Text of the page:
One of America's biggest railroads, CSX (CSX -0.52%), continues to gain steam, reporting 19% year-over-year revenue growth in the fourth quarter of 2022.

After printing an all-time high of nearly $39 per share last March, CSX stock descended more than 17% to its current price in the $31-to-$32 range. So is it time to buy the dip on this railroad stock? Let's take a closer look at CSX's Q4 and full-year 2022 performance.

Revenue outpacing expenses

CSX generated more than $3.7 billion in Q4 sales, a 9% jump year over year. During the Q4 earnings call last month, CFO Sean Pelkey noted how higher fuel surcharges and robust core pricing fueled the revenue increase, "as top line gain outpaced several expense headwinds." oper

Operating income climbed to $1.46 billion, up 7% versus the same period in 2021, on 1.5 million carloads carried during the quarter. Net earnings enjoyed a 9% improvement year over year.

For the year, revenue rose 19% compared to 2021, reaching almost $15 billion. CSX's 2022 operating income of $6 billion marked an 8% year-over-year increase, with an annual operating ratio of 59.5%. Net earnings advanced 10% over 2021, closing the year at $4.2 billion. 

While acknowledging that 2022 "was not at our optimum performance level," CEO Joe Hinrichs pointed out that CSX did keep the operating ratio below 60% for the year -- a lower ratio meaning a more efficient business. While CSX had previously targeted a 55% operating ratio during the third-quarter earnings call, Hinrichs declined to provide a guidance target last month.

According to Hinrichs, CSX's service metrics continue to show "real improvement" after starting "a clear upward trend in the early fall." 

Costs remain high

While top-line revenue soared, expenses also ramped up for CSX last year. In the fourth quarter, expenses surged $210 million year over year, driven primarily by heightened fuel costs and inflationary pressures. 

Fuel costs alone raised expenses by $129 million in Q4. Also impacting margins was "an increasing pricing environment as inflation accelerated through the year," as Executive Vice President Kevin Boone mentioned during the Q4 earnings call.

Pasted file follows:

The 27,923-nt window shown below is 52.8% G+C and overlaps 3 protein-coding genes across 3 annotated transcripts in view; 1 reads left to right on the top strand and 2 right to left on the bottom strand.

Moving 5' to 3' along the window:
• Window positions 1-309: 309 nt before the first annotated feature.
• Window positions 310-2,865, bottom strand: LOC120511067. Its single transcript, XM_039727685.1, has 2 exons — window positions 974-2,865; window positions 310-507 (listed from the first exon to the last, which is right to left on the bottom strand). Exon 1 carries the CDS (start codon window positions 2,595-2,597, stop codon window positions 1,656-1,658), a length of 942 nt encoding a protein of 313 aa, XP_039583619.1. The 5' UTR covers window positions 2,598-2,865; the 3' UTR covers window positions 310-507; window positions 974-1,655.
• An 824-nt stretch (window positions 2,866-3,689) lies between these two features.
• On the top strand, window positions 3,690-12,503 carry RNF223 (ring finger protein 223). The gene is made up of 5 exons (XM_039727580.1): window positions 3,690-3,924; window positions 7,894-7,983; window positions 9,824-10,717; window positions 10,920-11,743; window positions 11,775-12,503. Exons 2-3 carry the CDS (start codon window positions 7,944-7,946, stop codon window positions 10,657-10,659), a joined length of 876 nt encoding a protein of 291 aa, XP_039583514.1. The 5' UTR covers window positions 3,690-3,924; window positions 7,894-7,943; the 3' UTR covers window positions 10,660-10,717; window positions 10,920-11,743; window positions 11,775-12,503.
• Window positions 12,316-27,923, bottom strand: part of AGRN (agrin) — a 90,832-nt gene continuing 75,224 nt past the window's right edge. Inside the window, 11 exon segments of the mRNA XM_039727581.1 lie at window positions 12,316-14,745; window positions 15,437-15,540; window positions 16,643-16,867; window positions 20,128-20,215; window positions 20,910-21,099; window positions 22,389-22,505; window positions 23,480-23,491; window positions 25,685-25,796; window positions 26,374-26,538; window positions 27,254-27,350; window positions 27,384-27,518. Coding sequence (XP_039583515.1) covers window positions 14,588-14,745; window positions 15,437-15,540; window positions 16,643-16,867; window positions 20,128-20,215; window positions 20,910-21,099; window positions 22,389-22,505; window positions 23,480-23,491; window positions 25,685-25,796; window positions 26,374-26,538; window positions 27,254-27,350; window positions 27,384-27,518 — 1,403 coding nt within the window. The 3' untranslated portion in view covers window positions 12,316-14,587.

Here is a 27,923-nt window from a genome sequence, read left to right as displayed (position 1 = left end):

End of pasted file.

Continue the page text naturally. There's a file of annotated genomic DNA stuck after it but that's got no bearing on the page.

Other costs included labor and fringe expenses, which increased by $23 million as CSX replenished its workforce. With its goal of 7,000 active train and engine employees reached, CSX now looks to renew its price agreements to generate increased revenue.

Looking ahead

As service improves in 2023, CSX anticipates overall volume will grow. Domestic merchandise and coal shipments are expected to lead, while international import volume "is likely to be soft," according to Hinrichs.

CSX will continue to contend with cost pressures this year, but Hinrichs said he is looking to counter higher expenditures with operational enhancements. Margin improvement for the Jacksonville-based carrier will ultimately depend on its ability to gain efficiency while reducing extra costs during the current post-pandemic period. 

Is CSX stock a buy right now? 

According to Yahoo! Finance, the current year will show a more than 3% growth reduction for CSX. And the company has a pretty lousy track record when it comes to paying dividends, having cut its dividend payment three times over the past 30 years.

Based on the current share price of $31.65, CSX's 2022 annualized dividends of $0.40 mean a yield of 1.26%: slightly below the five-year average of 1.29%.

If CSX's dividend history is any indication, it's not yet time to initiate a position in CSX stock. 2023 will present continued challenges for the historic railroad, and the stock price could suffer in the meantime. For these reasons, prospective CSX investors are better served to wait and watch future earnings reports for a more significant recovery before considering a buy.